So yesterday morning, Eric and I had a chat, in which we discussed our options, not all of which carried equal weight. The options were (1) continue on to Savusavu and hope that the conditions wouldn't be as bad as predicted; (2) continue on and just deal with the conditions; (3) divert to a hideyhole somewhere until the winds and seas died down, and hope that a Customs boat wouldn't happen upon us since we won't have cleared into the country (BIG and expensive No-no) , (4) divert to Suva, on the southern island, which is a Customs port, and is about a day closer than Savusavu, but where we'd been already and didn't really have any desire to return to.
(There's another component of all this that I haven't shared with you, which adds another element to the equation: Yanmar the Magnificent has a problem: his salt water cooling system isn't working at the moment, which means that if we run our engine, it will soon burn up. Not a good thing. With all this wind, it hasn't been an issue. We've done all the diagnosing we can do out here in these conditions, and have narrowed it down to some parts that can't easily be accessed, which will have to wait until were at anchor. We can anchor under sail in a big open place, but we can't navigate any tight spots or places with wind shadows.
At this point, we invited the Prudent Mariner (PM) to join us. The PM is focused only on safety; he doesn't care about whether you actually want to go to Savusavu or Suva or a hideyhole or not, or whether you'd have to pay a penalty to Customs if you got caught someplace you shouldn't be, or whether you think your crystal ball is more accurate than the meteorologists' models. He impartially weighs all the options and tells you what he considers to be the most prudent plan.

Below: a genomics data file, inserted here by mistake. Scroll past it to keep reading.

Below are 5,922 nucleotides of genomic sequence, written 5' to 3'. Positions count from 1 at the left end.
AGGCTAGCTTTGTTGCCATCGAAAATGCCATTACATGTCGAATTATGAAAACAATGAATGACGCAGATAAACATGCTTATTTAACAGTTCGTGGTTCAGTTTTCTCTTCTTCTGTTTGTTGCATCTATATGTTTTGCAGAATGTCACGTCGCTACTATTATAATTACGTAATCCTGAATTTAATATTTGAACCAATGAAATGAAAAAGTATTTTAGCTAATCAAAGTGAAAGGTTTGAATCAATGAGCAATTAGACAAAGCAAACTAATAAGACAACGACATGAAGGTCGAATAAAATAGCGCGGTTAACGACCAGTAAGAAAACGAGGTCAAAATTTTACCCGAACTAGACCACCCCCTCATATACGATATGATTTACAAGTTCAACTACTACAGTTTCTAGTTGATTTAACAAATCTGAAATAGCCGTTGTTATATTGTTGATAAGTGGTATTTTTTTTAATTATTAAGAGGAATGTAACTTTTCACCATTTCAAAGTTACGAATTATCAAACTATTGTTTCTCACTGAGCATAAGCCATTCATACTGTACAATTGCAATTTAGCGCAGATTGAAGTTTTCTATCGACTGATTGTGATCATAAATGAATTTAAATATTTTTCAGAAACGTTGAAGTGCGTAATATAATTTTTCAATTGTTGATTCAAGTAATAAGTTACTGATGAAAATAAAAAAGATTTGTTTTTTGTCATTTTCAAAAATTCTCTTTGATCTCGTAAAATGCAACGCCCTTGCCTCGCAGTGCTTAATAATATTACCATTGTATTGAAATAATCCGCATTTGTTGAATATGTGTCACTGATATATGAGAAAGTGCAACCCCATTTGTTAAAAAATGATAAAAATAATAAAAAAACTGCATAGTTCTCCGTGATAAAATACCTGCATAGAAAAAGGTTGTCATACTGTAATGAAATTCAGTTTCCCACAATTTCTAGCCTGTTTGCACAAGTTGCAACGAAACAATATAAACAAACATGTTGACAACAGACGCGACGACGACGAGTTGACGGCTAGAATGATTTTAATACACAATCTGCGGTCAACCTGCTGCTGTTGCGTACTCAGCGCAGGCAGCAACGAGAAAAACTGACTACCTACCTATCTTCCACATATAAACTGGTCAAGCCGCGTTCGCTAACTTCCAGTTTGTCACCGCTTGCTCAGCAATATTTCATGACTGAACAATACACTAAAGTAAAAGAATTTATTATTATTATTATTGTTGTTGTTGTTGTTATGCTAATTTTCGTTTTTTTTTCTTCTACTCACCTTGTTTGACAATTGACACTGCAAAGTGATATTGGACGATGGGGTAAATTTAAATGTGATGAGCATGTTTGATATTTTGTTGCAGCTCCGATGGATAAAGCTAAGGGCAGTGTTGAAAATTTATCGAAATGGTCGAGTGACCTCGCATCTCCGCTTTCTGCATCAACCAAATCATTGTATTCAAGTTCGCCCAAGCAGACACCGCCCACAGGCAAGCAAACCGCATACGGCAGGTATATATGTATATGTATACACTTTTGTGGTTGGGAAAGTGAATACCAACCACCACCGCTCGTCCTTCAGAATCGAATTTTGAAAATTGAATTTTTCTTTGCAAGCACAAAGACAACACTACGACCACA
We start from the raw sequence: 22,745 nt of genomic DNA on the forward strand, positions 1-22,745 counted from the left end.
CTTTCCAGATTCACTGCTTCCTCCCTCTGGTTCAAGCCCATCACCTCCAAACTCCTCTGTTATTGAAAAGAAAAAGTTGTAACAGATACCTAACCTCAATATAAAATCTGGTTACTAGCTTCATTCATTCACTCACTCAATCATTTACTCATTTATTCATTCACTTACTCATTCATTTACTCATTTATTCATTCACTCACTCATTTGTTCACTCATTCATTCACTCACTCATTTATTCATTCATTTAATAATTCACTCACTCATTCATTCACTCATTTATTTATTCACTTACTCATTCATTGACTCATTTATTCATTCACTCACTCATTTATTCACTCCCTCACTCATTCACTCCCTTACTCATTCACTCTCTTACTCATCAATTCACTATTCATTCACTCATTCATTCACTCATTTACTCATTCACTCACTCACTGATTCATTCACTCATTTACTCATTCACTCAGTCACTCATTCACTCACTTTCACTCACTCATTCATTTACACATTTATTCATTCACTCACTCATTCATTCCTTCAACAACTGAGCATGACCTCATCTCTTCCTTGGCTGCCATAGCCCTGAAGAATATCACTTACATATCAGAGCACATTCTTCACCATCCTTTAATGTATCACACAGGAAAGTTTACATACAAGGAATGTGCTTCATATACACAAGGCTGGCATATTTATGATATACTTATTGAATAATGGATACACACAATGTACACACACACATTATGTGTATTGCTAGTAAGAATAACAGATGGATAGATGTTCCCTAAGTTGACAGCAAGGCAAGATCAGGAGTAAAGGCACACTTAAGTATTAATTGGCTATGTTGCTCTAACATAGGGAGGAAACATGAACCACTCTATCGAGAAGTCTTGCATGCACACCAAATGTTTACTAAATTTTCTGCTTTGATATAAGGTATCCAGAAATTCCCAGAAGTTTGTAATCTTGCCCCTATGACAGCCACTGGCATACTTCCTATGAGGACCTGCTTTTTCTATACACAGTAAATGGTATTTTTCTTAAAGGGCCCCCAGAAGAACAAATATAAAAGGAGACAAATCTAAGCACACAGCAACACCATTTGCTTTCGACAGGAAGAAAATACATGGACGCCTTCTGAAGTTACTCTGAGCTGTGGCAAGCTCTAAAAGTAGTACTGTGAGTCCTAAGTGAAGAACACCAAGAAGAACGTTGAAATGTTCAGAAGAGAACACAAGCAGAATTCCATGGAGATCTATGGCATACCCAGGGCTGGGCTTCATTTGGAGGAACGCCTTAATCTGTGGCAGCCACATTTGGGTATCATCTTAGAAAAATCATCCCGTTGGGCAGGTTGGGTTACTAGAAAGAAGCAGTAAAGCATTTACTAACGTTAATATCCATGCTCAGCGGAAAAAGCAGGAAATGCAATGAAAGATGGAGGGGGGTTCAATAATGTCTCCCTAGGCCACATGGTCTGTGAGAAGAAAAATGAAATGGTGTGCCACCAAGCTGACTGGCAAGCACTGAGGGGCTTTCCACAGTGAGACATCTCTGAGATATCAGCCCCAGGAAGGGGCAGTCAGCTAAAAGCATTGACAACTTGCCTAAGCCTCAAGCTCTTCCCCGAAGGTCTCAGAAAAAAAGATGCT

Here is what the Prudent Mariner recommended: forget Savusavu for the moment; you can always go there later. Head for Suva. Quickly.
So that's what we did. We turned north, and SCOOTS sailed FAST overnight, getting us within kava spitting distance of Suva by the next morning. As I'm writing this, the wind is only up to 25 knots so far, and the waves are two or three meters high, which isn't much different from what we've experienced for the past week. In a couple of hours, SCOOTS will enter Suva Harbour under sail, and we'll anchor her there before the big blow starts. By the time you read this, in fact, we will most likely be anchored...and taking apart the engine to fix it.
PS. Radio propagation wasn't good at the time I wanted to send this, so I'm doing it much later. We did sail SCOOTS in through the pass at Suva Harbour, and had enough wind from just the right direction to sail (without tacking)to the spot where we'd planned (hoped, really) to drop our anchor, Eric doing a great job of getting us there. It was quite exciting at times, but I'm too worn out to tell you the whole story right now. Maybe later.
Anyway, everything went fine. SCOOTS is anchored in Suva Harbour, her crew is relieved and tired, and after a good night's rest in a stationary bed are going to tackle Yanmar the Magnificent's fluid problem tomorrow.